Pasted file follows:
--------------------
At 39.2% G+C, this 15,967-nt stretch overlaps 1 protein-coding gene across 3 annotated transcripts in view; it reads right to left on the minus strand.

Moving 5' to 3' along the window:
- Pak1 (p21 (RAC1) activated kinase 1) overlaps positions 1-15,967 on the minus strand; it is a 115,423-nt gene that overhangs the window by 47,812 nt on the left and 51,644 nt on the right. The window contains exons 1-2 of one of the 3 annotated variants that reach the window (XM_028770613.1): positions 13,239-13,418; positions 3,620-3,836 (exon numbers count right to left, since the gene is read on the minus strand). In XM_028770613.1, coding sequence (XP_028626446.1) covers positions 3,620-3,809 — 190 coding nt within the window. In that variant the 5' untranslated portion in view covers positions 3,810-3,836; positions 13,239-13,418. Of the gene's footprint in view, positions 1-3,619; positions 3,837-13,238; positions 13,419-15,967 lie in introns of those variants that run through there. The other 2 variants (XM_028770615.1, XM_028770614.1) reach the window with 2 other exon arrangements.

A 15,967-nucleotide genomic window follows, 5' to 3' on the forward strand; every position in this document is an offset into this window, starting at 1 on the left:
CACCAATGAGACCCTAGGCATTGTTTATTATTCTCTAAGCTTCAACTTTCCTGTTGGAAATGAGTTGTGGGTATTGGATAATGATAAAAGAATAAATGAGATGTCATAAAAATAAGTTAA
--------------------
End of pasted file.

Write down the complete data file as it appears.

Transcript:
At 39.2% G+C, this 15,967-nt stretch overlaps 1 protein-coding gene across 3 annotated transcripts in view; it reads right to left on the minus strand.

Moving 5' to 3' along the window:
- Pak1 (p21 (RAC1) activated kinase 1) overlaps positions 1-15,967 on the minus strand; it is a 115,423-nt gene that overhangs the window by 47,812 nt on the left and 51,644 nt on the right. The window contains exons 1-2 of one of the 3 annotated variants that reach the window (XM_028770613.1): positions 13,239-13,418; positions 3,620-3,836 (exon numbers count right to left, since the gene is read on the minus strand). In XM_028770613.1, coding sequence (XP_028626446.1) covers positions 3,620-3,809 — 190 coding nt within the window. In that variant the 5' untranslated portion in view covers positions 3,810-3,836; positions 13,239-13,418. Of the gene's footprint in view, positions 1-3,619; positions 3,837-13,238; positions 13,419-15,967 lie in introns of those variants that run through there. The other 2 variants (XM_028770615.1, XM_028770614.1) reach the window with 2 other exon arrangements.

A 15,967-nucleotide genomic window follows, 5' to 3' on the forward strand; every position in this document is an offset into this window, starting at 1 on the left:
CACCAATGAGACCCTAGGCATTGTTTATTATTCTCTAAGCTTCAACTTTCCTGTTGGAAATGAGTTGTGGGTATTGGATAATGATAAAAGAATAAATGAGATGTCATAAAAATAAGTTAA